Build a recursive word finding algorithm with Python - Part 2

by Dan Duda

Requirements

  • Python 3.x
  • PyCharm Community (optional)
  • A text file of English words
  • Basic Python knowledge

Goto Part 1

Introduction

In the last tutorial we setup our project to read in a list of words from a text file and then prompt the user for a word. We then print if the word was found in the list or not. In this tutorial we’ll create an algorithm to check all the combinations of letters that we enter to see what words, if any, we can make from them.

Recursive functions are functions that call themselves. In theory any recursive algorithm can be written non-recursively using just loops but depending on the scenario it can be much more complex to write. The downside of recursive functions is that they can take up a lot more memory depending on the scenario. Each recursive call to the function means that execution must leave the current function call by adding another call onto the stack in memory. Depending on how deep the recursion goes you could end up with a stack overflow error. A recursive function will have a base case and a recursive case. The base case causes the recursive function to end (stop calling itself) whereas the recursive case will call itself again. We can visualize recursion using a simple example of calculating factorials. A factorial is the product of all positive integers less than or equal to n, where n is a non-negative integer, and is denoted by n!. So for example:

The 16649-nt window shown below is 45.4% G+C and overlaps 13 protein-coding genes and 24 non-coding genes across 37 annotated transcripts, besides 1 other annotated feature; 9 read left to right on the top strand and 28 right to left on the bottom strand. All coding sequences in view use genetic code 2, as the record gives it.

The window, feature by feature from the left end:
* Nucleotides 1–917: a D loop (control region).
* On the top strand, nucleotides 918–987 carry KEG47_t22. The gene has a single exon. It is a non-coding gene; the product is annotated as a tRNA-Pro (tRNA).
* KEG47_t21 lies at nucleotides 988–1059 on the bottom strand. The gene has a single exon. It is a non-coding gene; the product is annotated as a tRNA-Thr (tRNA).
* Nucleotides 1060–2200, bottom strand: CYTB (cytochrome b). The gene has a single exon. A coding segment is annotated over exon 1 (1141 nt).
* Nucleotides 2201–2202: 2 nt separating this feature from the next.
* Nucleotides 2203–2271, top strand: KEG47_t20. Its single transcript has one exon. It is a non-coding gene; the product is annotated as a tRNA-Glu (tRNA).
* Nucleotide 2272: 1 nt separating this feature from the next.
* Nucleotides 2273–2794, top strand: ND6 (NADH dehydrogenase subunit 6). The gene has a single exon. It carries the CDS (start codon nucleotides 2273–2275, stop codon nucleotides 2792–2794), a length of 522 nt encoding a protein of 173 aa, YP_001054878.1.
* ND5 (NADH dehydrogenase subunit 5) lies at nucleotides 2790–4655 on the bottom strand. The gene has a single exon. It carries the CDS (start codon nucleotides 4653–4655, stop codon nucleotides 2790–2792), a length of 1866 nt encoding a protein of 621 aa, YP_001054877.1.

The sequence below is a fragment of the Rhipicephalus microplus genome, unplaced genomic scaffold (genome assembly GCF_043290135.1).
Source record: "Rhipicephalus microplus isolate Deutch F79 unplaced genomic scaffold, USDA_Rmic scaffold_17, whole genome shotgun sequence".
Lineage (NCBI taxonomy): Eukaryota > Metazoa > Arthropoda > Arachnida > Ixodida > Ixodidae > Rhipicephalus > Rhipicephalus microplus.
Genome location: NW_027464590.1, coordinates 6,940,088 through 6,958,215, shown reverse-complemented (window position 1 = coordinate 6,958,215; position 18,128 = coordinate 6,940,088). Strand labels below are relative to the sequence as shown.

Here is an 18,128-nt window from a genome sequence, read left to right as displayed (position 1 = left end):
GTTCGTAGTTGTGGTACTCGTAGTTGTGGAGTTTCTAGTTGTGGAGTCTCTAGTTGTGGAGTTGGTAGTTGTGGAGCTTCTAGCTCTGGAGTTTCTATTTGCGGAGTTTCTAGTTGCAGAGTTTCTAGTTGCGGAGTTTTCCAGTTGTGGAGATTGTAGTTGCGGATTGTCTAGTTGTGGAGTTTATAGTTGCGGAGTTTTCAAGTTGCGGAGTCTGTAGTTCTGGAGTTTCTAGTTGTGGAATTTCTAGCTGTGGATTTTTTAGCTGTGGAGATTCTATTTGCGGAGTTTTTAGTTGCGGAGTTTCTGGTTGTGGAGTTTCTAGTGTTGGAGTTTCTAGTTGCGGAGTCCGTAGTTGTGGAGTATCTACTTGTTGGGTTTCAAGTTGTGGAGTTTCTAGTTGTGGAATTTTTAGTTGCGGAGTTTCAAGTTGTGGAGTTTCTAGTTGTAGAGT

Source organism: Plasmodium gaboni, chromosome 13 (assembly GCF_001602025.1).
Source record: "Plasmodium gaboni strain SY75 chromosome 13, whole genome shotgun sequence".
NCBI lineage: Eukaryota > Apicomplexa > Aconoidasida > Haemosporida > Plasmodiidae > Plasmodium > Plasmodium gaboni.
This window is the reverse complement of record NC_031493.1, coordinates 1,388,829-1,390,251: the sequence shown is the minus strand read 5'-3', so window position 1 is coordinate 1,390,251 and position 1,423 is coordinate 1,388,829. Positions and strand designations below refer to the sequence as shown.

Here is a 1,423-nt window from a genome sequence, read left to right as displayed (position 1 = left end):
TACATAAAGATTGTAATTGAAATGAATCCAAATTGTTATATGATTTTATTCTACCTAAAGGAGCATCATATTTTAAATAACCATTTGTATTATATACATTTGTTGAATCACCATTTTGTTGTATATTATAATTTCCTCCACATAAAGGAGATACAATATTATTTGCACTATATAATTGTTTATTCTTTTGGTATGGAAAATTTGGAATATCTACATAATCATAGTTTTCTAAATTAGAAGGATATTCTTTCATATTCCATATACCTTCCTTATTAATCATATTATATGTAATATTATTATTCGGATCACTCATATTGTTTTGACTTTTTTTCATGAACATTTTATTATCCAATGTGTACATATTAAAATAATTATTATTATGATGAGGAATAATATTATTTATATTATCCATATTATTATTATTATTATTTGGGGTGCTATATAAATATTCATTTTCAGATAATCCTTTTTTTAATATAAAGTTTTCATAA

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5! = 5 X 4 X 3 X 2 X 1 = 120

To construct a recursive function to solve this we first need to determine the “base case”. In this scenario the base case will be when n reaches 1. All other values should continue to call itself.

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def factorial(n):
if n > 1:
# recursive case
return n * factorial(n - 1)
else:
# base case
return 1


print(factorial(5))

If we run this we get the answer 120.